2. There are so many things that are unjust that I trust that the Judge of all the Universe will bring perfect justice.

      What bothers me more, however, is that evil men such as you describe are allowed to leave the area, and potentially “serve” in other churches and continue their perversion all over again. It seems so many churches have little or no compassion for anyone but their own: (“Well, as long as it isn’t kids in OUR church”). What about the innocent children in other churches??

      1. I’m trying to get out of this cult still. Since I obviously had to leave everyone and everything my struggle is too hard. I was homeschooled went to bible college which is of no earthly value in helping me gain employment. I had three kids with the pastors son, my ex. I got sole custody after son was assaulted. He gained back visitation and son was assaulted a second time by exes sister. They took him out of state so I couldn’t file charges in my state. Kids don’t know where they were. We need help. I got out of the house but not away and my kids still get abused. I’ve been fighting for so long. Eight years. I’ve had my life threatened. I don’t even know how we r still here. I worry my kids might come home in a body bag some day. Just living this life hanging by a thread. Help is no where. Been beat down my whole life. I keep trying to get up and out of this dark pit and save my kids from this hellish nightmare I just woke up in. I literally just woke up and freaked out when I saw the truth of things and had to get out of this cult. I’m not sure the rest of normal society even understands my words or the way we live. ~ broken momma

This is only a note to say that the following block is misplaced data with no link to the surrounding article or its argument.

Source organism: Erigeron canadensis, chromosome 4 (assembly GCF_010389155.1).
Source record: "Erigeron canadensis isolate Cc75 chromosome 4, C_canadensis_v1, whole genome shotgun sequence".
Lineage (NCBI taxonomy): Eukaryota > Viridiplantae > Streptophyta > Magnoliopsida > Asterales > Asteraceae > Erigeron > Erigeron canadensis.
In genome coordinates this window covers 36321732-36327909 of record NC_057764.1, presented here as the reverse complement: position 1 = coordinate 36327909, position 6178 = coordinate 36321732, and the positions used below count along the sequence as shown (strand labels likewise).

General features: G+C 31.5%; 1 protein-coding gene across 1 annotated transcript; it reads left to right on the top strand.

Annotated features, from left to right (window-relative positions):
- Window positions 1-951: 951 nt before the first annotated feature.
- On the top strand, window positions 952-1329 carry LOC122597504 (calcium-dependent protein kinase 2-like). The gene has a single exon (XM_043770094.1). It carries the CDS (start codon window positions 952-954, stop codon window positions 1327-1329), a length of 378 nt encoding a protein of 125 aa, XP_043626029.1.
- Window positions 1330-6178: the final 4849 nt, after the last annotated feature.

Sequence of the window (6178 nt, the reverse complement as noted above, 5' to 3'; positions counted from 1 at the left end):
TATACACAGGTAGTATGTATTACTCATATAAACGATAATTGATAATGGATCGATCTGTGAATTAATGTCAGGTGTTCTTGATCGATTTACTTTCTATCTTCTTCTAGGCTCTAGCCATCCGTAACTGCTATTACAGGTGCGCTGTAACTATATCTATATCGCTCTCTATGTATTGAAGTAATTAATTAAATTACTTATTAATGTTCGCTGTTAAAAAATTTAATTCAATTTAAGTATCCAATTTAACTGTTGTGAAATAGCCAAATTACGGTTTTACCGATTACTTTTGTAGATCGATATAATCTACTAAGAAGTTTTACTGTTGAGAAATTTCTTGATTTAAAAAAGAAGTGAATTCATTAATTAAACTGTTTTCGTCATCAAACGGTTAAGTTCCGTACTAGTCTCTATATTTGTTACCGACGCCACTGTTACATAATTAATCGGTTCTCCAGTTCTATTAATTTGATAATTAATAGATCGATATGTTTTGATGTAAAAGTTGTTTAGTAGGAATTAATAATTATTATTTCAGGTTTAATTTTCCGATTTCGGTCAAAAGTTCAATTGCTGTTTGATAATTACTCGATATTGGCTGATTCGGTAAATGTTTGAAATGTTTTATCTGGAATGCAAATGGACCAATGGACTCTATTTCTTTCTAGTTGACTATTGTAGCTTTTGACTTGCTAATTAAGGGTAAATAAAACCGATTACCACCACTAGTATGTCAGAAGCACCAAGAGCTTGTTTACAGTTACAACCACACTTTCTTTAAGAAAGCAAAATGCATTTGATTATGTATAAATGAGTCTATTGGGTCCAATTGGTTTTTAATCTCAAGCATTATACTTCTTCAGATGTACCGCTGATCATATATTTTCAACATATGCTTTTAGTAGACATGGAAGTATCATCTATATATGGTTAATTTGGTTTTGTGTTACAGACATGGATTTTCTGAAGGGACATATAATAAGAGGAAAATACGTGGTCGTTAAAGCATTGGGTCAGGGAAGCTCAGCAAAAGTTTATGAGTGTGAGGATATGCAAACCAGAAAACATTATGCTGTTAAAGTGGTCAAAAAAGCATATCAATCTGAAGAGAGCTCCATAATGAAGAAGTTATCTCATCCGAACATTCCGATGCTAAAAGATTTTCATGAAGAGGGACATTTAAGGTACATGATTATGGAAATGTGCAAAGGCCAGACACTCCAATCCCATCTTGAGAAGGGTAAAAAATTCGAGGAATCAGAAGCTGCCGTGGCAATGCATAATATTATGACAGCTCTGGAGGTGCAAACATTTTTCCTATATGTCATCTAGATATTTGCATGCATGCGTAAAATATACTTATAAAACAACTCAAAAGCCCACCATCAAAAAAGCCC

1. So sorry to hear what you have been through and what you are going through.

          If you haven’t already, I would contact your state child abuse reporting system. You can just Google “how to report child abuse in …” with the name of your state. There should be an 1 800 number. I would also call local law enforcement. There’s got to be a law somewhere about taking kids across state lines in order to abuse them. Each time something happens, don’t give up but call again. Kind of like the persistent widow in Luke 18. It can be discouraging. I work in the medical field and there have been times that I have had to call and report on the same situation multiple times before DCS would even investigate. If no one will listen to you, ask to talk to their supervisor.